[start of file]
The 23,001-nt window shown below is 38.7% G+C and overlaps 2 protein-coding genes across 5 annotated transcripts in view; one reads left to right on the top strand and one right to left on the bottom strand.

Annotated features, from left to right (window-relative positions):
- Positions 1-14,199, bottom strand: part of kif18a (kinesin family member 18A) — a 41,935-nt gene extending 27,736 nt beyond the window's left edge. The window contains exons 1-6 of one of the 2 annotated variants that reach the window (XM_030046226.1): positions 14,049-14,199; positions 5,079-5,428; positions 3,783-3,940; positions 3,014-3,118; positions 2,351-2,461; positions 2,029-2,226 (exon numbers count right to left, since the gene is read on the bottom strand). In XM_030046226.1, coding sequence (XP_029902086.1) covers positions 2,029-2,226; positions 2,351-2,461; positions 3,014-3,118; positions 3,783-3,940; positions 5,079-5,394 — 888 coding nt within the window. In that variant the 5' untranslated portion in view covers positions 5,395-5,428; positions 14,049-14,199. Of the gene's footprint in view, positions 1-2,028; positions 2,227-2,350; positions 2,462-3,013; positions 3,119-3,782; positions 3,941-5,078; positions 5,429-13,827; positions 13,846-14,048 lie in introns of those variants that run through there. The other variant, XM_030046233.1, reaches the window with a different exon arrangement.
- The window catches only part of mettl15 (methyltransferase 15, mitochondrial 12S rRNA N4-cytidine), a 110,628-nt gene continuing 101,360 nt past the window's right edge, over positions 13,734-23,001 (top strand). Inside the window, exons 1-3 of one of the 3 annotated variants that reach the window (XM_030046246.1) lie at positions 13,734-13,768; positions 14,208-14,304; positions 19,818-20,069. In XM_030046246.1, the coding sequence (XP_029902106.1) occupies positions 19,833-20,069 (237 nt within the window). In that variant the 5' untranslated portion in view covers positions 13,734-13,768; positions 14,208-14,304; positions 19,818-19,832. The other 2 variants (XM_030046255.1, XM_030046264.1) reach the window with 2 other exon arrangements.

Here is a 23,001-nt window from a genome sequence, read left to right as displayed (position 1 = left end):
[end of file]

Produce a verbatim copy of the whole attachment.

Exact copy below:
The 23,001-nt window shown below is 38.7% G+C and overlaps 2 protein-coding genes across 5 annotated transcripts in view; one reads left to right on the top strand and one right to left on the bottom strand.

Annotated features, from left to right (window-relative positions):
- Positions 1-14,199, bottom strand: part of kif18a (kinesin family member 18A) — a 41,935-nt gene extending 27,736 nt beyond the window's left edge. The window contains exons 1-6 of one of the 2 annotated variants that reach the window (XM_030046226.1): positions 14,049-14,199; positions 5,079-5,428; positions 3,783-3,940; positions 3,014-3,118; positions 2,351-2,461; positions 2,029-2,226 (exon numbers count right to left, since the gene is read on the bottom strand). In XM_030046226.1, coding sequence (XP_029902086.1) covers positions 2,029-2,226; positions 2,351-2,461; positions 3,014-3,118; positions 3,783-3,940; positions 5,079-5,394 — 888 coding nt within the window. In that variant the 5' untranslated portion in view covers positions 5,395-5,428; positions 14,049-14,199. Of the gene's footprint in view, positions 1-2,028; positions 2,227-2,350; positions 2,462-3,013; positions 3,119-3,782; positions 3,941-5,078; positions 5,429-13,827; positions 13,846-14,048 lie in introns of those variants that run through there. The other variant, XM_030046233.1, reaches the window with a different exon arrangement.
- The window catches only part of mettl15 (methyltransferase 15, mitochondrial 12S rRNA N4-cytidine), a 110,628-nt gene continuing 101,360 nt past the window's right edge, over positions 13,734-23,001 (top strand). Inside the window, exons 1-3 of one of the 3 annotated variants that reach the window (XM_030046246.1) lie at positions 13,734-13,768; positions 14,208-14,304; positions 19,818-20,069. In XM_030046246.1, the coding sequence (XP_029902106.1) occupies positions 19,833-20,069 (237 nt within the window). In that variant the 5' untranslated portion in view covers positions 13,734-13,768; positions 14,208-14,304; positions 19,818-19,832. The other 2 variants (XM_030046255.1, XM_030046264.1) reach the window with 2 other exon arrangements.

Here is a 23,001-nt window from a genome sequence, read left to right as displayed (position 1 = left end):